Thanks to social networks, the concept of “friendship” has become so blurred that we can hardly define it. For example, are those whom we have known since childhood but now see once a year still friends? And what about the colleagues with whom we enjoy spending time after work? And those with whom we have never met in person, although we poured our hearts out in correspondence? For many years scholars have been trying to explain and describe the mechanisms of friendship. Nevertheless, any close relationship is, in some sense, magic, a successful combination of circumstances and mutual interest. 

The way we communicate and make friends today has been greatly influenced by social media and various messengers. It is already difficult for millennials to imagine what it would be like to maintain a friendship without the ability to follow each other on Instagram. Phone calls are considered almost bad manners, but messages, videos, emoji or stickers pour in a continuous stream at us.

Digital communication, of course, has its advantages: we can initiate or continue a conversation at any time (even at three in the morning, even amid a working meeting), we can contact many at once. That is how the notion of “friendship” is gradually altered and Instagram follower is getting the status of friend. One can explain this as a social media phenomenon, but why then do people in the 21st century feel lonelier than ever? Is it enough to have only virtual friends? The answer is no. 

The researchers warn that the benefits of digital proximity cannot completely replace face-to-face communication. A real experience together is essential for friendship. We understand this intuitively: watching a movie with a friend and watching the same movie, but separately, are completely different things.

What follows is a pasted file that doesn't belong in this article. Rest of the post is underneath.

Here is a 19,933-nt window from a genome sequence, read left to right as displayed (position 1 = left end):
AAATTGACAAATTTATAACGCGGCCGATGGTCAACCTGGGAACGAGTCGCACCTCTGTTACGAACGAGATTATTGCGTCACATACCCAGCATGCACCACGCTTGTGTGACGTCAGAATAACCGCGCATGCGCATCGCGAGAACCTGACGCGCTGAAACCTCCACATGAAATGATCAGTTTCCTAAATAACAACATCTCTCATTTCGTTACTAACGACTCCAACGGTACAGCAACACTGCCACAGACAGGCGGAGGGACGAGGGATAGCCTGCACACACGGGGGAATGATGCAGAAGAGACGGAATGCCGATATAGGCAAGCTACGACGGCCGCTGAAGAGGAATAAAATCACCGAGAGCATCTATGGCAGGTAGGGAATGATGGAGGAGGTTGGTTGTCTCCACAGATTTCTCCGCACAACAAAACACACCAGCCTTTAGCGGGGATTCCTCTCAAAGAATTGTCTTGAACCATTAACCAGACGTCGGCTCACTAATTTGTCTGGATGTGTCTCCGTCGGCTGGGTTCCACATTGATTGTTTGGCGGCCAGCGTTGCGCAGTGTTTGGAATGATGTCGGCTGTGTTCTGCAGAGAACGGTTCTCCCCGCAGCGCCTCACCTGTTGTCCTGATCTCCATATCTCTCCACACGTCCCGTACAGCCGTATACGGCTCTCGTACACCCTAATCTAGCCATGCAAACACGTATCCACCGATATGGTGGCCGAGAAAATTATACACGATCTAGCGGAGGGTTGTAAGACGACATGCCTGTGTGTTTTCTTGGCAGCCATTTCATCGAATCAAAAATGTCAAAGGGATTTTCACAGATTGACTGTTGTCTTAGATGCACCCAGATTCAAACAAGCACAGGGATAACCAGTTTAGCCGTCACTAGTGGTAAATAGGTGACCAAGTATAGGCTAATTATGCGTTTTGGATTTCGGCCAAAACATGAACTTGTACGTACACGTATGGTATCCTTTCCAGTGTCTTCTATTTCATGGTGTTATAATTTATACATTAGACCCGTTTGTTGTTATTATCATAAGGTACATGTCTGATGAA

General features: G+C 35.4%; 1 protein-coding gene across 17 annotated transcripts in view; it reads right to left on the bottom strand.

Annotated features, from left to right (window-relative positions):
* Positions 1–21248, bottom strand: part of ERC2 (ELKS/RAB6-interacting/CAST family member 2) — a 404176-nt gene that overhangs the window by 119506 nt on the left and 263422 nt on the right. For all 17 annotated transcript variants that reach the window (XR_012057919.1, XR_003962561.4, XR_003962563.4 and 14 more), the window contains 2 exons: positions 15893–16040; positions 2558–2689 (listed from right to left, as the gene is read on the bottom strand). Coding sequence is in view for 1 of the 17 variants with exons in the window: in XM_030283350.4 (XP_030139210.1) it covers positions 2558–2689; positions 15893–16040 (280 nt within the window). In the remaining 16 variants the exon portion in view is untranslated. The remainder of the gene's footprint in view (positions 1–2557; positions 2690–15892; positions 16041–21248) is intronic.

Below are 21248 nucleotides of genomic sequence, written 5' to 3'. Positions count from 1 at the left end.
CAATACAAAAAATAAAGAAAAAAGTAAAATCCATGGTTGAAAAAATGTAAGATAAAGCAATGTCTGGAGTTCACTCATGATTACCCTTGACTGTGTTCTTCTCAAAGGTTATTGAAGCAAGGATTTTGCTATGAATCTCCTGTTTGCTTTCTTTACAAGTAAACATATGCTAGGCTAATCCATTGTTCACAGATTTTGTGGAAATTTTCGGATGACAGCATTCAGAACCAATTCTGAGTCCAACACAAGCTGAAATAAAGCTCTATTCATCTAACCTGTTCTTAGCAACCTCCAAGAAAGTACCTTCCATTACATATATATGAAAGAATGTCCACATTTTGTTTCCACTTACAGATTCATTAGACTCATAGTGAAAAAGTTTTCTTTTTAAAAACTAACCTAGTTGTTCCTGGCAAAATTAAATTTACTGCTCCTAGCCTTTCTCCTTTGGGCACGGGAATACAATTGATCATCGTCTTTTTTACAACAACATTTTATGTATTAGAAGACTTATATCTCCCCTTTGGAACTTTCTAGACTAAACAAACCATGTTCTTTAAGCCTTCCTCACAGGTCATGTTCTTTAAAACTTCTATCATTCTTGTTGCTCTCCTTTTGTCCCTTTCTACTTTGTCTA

According to scholars, to become close friends, you need to spend at least 200 hours together. BUT, just sitting at the same desk or in one office is not enough. The author of the study on “How many hours does it take to make a friend?” Jeffrey Hall emphasizes that for the development of this kind of acquaintance, it is important to move them to a different context. For example, invite potential friends over or go out for a walk after work. 

In general, the initiative is the best thing that can be done for friendship. Remember that maintaining and developing any relationship is continuous work. Many potential friendships are never given the chance to develop precisely because someone lacks the strength and time to maintain contact.  So make it a rule for yourself – when you meet an interesting person, try to get to know him or her better and make the first step. 

Don’t be afraid to invite people to lunch or coffee. If they decline, you will have almost nothing to lose – and a lot to gain if it develops into a friendship.